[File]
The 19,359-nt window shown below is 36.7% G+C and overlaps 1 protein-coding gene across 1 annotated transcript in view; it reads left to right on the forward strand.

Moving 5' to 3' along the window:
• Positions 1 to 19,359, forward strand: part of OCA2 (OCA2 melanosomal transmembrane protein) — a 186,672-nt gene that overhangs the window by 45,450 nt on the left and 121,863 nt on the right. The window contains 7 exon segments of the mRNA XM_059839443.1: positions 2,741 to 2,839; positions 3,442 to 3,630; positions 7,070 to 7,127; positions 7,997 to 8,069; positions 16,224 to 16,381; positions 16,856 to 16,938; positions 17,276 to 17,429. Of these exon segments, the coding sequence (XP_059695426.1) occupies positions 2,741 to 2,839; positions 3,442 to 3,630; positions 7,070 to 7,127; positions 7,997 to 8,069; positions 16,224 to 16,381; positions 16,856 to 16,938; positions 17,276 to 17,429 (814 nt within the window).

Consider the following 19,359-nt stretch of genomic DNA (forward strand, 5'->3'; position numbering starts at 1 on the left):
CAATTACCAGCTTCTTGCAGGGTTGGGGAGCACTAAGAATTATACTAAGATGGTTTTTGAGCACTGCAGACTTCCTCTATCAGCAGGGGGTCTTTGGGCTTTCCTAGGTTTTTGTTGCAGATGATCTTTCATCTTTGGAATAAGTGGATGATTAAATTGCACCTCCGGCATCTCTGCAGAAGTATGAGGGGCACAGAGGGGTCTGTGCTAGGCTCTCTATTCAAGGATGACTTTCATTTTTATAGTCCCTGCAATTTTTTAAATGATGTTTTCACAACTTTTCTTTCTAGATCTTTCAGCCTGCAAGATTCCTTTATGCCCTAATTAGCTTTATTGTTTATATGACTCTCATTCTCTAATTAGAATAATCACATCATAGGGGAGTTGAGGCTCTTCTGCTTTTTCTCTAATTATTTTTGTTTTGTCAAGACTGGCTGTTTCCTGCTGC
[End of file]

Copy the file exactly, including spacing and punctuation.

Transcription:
The 19,359-nt window shown below is 36.7% G+C and overlaps 1 protein-coding gene across 1 annotated transcript in view; it reads left to right on the forward strand.

Moving 5' to 3' along the window:
• Positions 1 to 19,359, forward strand: part of OCA2 (OCA2 melanosomal transmembrane protein) — a 186,672-nt gene that overhangs the window by 45,450 nt on the left and 121,863 nt on the right. The window contains 7 exon segments of the mRNA XM_059839443.1: positions 2,741 to 2,839; positions 3,442 to 3,630; positions 7,070 to 7,127; positions 7,997 to 8,069; positions 16,224 to 16,381; positions 16,856 to 16,938; positions 17,276 to 17,429. Of these exon segments, the coding sequence (XP_059695426.1) occupies positions 2,741 to 2,839; positions 3,442 to 3,630; positions 7,070 to 7,127; positions 7,997 to 8,069; positions 16,224 to 16,381; positions 16,856 to 16,938; positions 17,276 to 17,429 (814 nt within the window).

Consider the following 19,359-nt stretch of genomic DNA (forward strand, 5'->3'; position numbering starts at 1 on the left):
CAATTACCAGCTTCTTGCAGGGTTGGGGAGCACTAAGAATTATACTAAGATGGTTTTTGAGCACTGCAGACTTCCTCTATCAGCAGGGGGTCTTTGGGCTTTCCTAGGTTTTTGTTGCAGATGATCTTTCATCTTTGGAATAAGTGGATGATTAAATTGCACCTCCGGCATCTCTGCAGAAGTATGAGGGGCACAGAGGGGTCTGTGCTAGGCTCTCTATTCAAGGATGACTTTCATTTTTATAGTCCCTGCAATTTTTTAAATGATGTTTTCACAACTTTTCTTTCTAGATCTTTCAGCCTGCAAGATTCCTTTATGCCCTAATTAGCTTTATTGTTTATATGACTCTCATTCTCTAATTAGAATAATCACATCATAGGGGAGTTGAGGCTCTTCTGCTTTTTCTCTAATTATTTTTGTTTTGTCAAGACTGGCTGTTTCCTGCTGC